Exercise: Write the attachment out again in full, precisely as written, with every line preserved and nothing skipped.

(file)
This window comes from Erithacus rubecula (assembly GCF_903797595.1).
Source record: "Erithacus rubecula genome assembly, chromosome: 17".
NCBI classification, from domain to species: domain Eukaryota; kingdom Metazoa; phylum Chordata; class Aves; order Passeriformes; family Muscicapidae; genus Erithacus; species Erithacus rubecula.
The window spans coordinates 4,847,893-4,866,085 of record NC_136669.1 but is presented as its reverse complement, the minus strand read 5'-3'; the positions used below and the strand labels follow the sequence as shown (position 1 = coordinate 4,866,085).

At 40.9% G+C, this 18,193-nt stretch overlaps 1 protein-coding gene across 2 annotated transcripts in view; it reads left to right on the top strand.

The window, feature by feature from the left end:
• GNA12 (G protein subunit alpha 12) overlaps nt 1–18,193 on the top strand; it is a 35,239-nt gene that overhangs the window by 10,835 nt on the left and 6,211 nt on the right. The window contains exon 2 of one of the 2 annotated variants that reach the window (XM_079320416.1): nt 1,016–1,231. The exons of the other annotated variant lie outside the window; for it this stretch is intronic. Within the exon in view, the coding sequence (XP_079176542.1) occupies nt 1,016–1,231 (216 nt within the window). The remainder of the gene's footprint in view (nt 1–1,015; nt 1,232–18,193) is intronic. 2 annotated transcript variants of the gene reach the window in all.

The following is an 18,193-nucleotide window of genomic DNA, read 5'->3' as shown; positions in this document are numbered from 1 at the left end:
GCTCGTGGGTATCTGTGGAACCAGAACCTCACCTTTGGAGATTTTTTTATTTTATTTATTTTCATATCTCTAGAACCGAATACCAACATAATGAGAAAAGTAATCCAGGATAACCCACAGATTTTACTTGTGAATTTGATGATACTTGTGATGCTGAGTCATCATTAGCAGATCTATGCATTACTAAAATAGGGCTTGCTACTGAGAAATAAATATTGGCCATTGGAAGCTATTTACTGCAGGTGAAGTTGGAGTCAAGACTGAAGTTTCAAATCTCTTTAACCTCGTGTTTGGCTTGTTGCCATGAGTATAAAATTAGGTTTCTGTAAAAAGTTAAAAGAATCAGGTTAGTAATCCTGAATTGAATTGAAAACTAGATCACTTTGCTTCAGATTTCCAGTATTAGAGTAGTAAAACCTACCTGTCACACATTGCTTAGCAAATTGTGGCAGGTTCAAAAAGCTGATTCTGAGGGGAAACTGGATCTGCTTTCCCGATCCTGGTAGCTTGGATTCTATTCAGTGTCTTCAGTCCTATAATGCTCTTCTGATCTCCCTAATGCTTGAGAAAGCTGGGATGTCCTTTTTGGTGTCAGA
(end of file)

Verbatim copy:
This window comes from Erithacus rubecula (assembly GCF_903797595.1).
Source record: "Erithacus rubecula genome assembly, chromosome: 17".
NCBI classification, from domain to species: domain Eukaryota; kingdom Metazoa; phylum Chordata; class Aves; order Passeriformes; family Muscicapidae; genus Erithacus; species Erithacus rubecula.
The window spans coordinates 4,847,893-4,866,085 of record NC_136669.1 but is presented as its reverse complement, the minus strand read 5'-3'; the positions used below and the strand labels follow the sequence as shown (position 1 = coordinate 4,866,085).

At 40.9% G+C, this 18,193-nt stretch overlaps 1 protein-coding gene across 2 annotated transcripts in view; it reads left to right on the top strand.

The window, feature by feature from the left end:
• GNA12 (G protein subunit alpha 12) overlaps nt 1–18,193 on the top strand; it is a 35,239-nt gene that overhangs the window by 10,835 nt on the left and 6,211 nt on the right. The window contains exon 2 of one of the 2 annotated variants that reach the window (XM_079320416.1): nt 1,016–1,231. The exons of the other annotated variant lie outside the window; for it this stretch is intronic. Within the exon in view, the coding sequence (XP_079176542.1) occupies nt 1,016–1,231 (216 nt within the window). The remainder of the gene's footprint in view (nt 1–1,015; nt 1,232–18,193) is intronic. 2 annotated transcript variants of the gene reach the window in all.

The following is an 18,193-nucleotide window of genomic DNA, read 5'->3' as shown; positions in this document are numbered from 1 at the left end:
GCTCGTGGGTATCTGTGGAACCAGAACCTCACCTTTGGAGATTTTTTTATTTTATTTATTTTCATATCTCTAGAACCGAATACCAACATAATGAGAAAAGTAATCCAGGATAACCCACAGATTTTACTTGTGAATTTGATGATACTTGTGATGCTGAGTCATCATTAGCAGATCTATGCATTACTAAAATAGGGCTTGCTACTGAGAAATAAATATTGGCCATTGGAAGCTATTTACTGCAGGTGAAGTTGGAGTCAAGACTGAAGTTTCAAATCTCTTTAACCTCGTGTTTGGCTTGTTGCCATGAGTATAAAATTAGGTTTCTGTAAAAAGTTAAAAGAATCAGGTTAGTAATCCTGAATTGAATTGAAAACTAGATCACTTTGCTTCAGATTTCCAGTATTAGAGTAGTAAAACCTACCTGTCACACATTGCTTAGCAAATTGTGGCAGGTTCAAAAAGCTGATTCTGAGGGGAAACTGGATCTGCTTTCCCGATCCTGGTAGCTTGGATTCTATTCAGTGTCTTCAGTCCTATAATGCTCTTCTGATCTCCCTAATGCTTGAGAAAGCTGGGATGTCCTTTTTGGTGTCAGA